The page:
Public-domain software will calculate indices of validity and likelihood ratios for 2 × 2 tables. For 2 × n tables, the software will calculate level-specific likelihood ratios, plot a receiver operating characteristic (ROC) curve, and determine the area under the curve ( www.openepi.com/DiagnosticTest/DiagnosticTest.htm , accessed 2 April 2017). Another useful calculator can be found at ebm-tools.knowledgetranslation.net/calculator/diagnostic/ (accessed 21 April 2017).
Likelihood ratios express the richness of test results and can influence patient management. Collapsing multiple categories into positive and negative sacrifices information. Likelihood ratios enable clinicians to interpret and use the full range of diagnostic test results instead of arbitrarily dichotomizing results. Although predictive values relate test characteristics to populations, likelihood ratios can be applied to a specific patient. Moreover, likelihood ratios, unlike traditional indices of validity, incorporate all four cells of a 2 × 2 table (see Panel 9.1 ).
Reliance on sensitivity and specificity frequently leads to exaggeration of the benefits of tests. In a comparison of two obstetrical tests (foetal fibronectin measurement to predict premature birth, and uterine artery Doppler wave-form analysis to predict pre-eclampsia), two-thirds of published reports overestimated the value of the tests. Use of likelihood ratios, rather than just sensitivity and specificity, might have prevented this misinterpretation.
Finally, and most important, likelihood ratios refine clinical judgement. Application of a likelihood ratio to a working diagnosis may change the diagnostic probability—sometimes radically.
When tests are done in sequence, the post-test odds of the first test become the pretest odds for the second test; one builds on the other. An example is sequential use of the D-dimer followed by a ventilation/perfusion scan or helical CT scan to diagnose pulmonary embolism.
Likelihood ratios were traditionally thought to be invariable (i.e., unaffected by the prevalence of a disease). By their definitions, sensitivity, specificity, and likelihood ratios should not shift with different disease prevalences. However, numerous examples have now refuted this notion of invariability. This variability may reflect the patient spectrum involved, distorted inclusion of patients, verification bias, faulty reference standards, or other clinical issues.
A likelihood ratio derives from sensitivity and specificity, which are known to vary by disease prevalence, as discussed in Chapter 8 . Thus a likelihood ratio derived from a population with a low prevalence may not apply to one with a higher prevalence. Rather than being fixed values, sensitivity, specificity, and likelihood ratios reflect how a test performs in a specific population. Accordingly, clinicians should seek likelihood ratios derived from populations similar to their own.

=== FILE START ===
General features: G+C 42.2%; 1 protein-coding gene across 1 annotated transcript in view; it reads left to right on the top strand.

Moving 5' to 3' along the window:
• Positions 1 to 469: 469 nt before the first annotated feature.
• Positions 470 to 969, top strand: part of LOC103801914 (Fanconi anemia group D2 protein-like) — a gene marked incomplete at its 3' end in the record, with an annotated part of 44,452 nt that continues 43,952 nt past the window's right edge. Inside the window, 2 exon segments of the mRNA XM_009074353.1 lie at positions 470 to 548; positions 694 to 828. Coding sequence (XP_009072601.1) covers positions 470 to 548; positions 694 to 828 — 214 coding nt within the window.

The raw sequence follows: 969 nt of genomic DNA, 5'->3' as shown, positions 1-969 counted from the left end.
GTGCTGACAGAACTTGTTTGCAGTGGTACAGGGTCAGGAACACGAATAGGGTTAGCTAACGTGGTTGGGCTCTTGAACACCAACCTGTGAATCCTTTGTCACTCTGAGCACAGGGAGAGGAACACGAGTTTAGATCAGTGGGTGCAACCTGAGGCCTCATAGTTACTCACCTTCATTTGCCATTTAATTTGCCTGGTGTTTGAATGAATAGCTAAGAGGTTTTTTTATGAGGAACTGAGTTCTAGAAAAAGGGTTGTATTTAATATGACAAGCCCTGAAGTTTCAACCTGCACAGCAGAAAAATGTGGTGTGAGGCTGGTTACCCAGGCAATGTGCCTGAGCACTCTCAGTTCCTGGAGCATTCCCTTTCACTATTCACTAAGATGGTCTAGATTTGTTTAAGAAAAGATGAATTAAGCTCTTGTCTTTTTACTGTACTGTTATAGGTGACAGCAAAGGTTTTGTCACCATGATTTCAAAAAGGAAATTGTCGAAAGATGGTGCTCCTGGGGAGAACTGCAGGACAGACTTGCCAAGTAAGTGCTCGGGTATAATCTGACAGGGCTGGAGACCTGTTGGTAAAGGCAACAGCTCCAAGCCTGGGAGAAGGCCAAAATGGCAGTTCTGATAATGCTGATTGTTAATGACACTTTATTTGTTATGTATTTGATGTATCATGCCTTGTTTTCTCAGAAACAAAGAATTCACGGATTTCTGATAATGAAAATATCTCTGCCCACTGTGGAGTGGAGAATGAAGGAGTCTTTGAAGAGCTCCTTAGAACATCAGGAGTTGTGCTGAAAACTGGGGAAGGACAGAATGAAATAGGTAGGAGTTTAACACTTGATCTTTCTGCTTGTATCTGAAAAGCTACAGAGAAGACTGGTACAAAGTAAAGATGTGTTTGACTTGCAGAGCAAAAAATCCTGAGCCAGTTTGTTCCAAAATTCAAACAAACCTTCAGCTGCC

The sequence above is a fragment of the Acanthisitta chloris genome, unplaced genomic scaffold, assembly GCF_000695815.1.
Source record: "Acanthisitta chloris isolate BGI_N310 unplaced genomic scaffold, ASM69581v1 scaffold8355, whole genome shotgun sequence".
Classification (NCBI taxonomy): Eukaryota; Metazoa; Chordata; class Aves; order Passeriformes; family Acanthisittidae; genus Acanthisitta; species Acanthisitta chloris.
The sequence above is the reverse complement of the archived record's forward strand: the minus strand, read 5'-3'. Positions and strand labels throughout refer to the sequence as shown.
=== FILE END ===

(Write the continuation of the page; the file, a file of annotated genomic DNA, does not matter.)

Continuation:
Choosing Cut Points
ROC curves can help identify where cut points should be for continuous variables, like blood glucose, intraocular pressure, and blood pressure. An ROC curve ( Fig. 9.2 ) plots the true-positive rate (TPR) on the vertical axis and the false-positive rate (FPR) on the horizontal axis. For a worthless test, the plot is a diagonal line, and the area under the curve is 0.5. The closer the curve approaches the upper left-hand corner, the better is the test (and the greater is the area under the curve). In general, the best cut point is the point on the curve closest to the upper left-hand corner of the box.
ROC curve slopes have several useful features concerning their relationship to likelihood ratios. First, the slope (#1 in Fig. 9.2 ) of the tangent to any point on the curve is equal to the likelihood ratio of the test result for that point. Second, the slope (#2 in Fig. 9.2 ) between the origin (lower left-hand corner) and any point on the curve is the positive likelihood ratio when using that point as the threshold for test ‘positive’. Third, the slope (#3 in Fig. 9.2 ) between any two points on the curve ( x and y ) corresponds to the likelihood ratio for a test result using those two points to define an interval when multiple intervals are used.
Tests are not undertaken in a vacuum; a clinician always has an estimate (although usually not quantified) of the probability of a given disease before doing any test. According to Bayesian principles, the pretest odds of disease multiplied by the likelihood ratio gives the post-test odds of disease. For example, a pretest odds of 3/1 multiplied by a likelihood ratio of 2 would yield a post-test odds of 6/1. Unlike gamblers (or statisticians), most clinicians do not think in terms of odds; we usually use percentages. For example, a probability of 75% (75% yes/25% no) is the same as an odds of 3/1.
Although the conversion back and forth between odds and probabilities involves simple arithmetic, a widely used nomogram ( Fig. 9.3 A) skirts this step altogether. A nomogram is a graphical calculator that solves a specific equation; given two known values, the nomogram calculates a third value. A straight edge is placed on the pretest probability of disease (left column) and aligned with the likelihood ratio (middle column); the post-test probability (right column) can be read off this line. This procedure shows how much the test result has altered the pretest probability. For example, in the bottom of Fig. 9.1 , the likelihood ratio for a positive test was 13 and for a negative test, 0.2. Assume that the pretest probability of the hypothetical disease is 0.25 and that the test is positive. Placing a straight edge on a pretest probability of 0.25 and intercepting the likelihood ratio column at 13 yields a post-test probability of about 0.80, a large shift in diagnostic probability ( Fig. 9.3 B). This value is close to the post-test probability of 0.81 calculated with the Bayesian formula.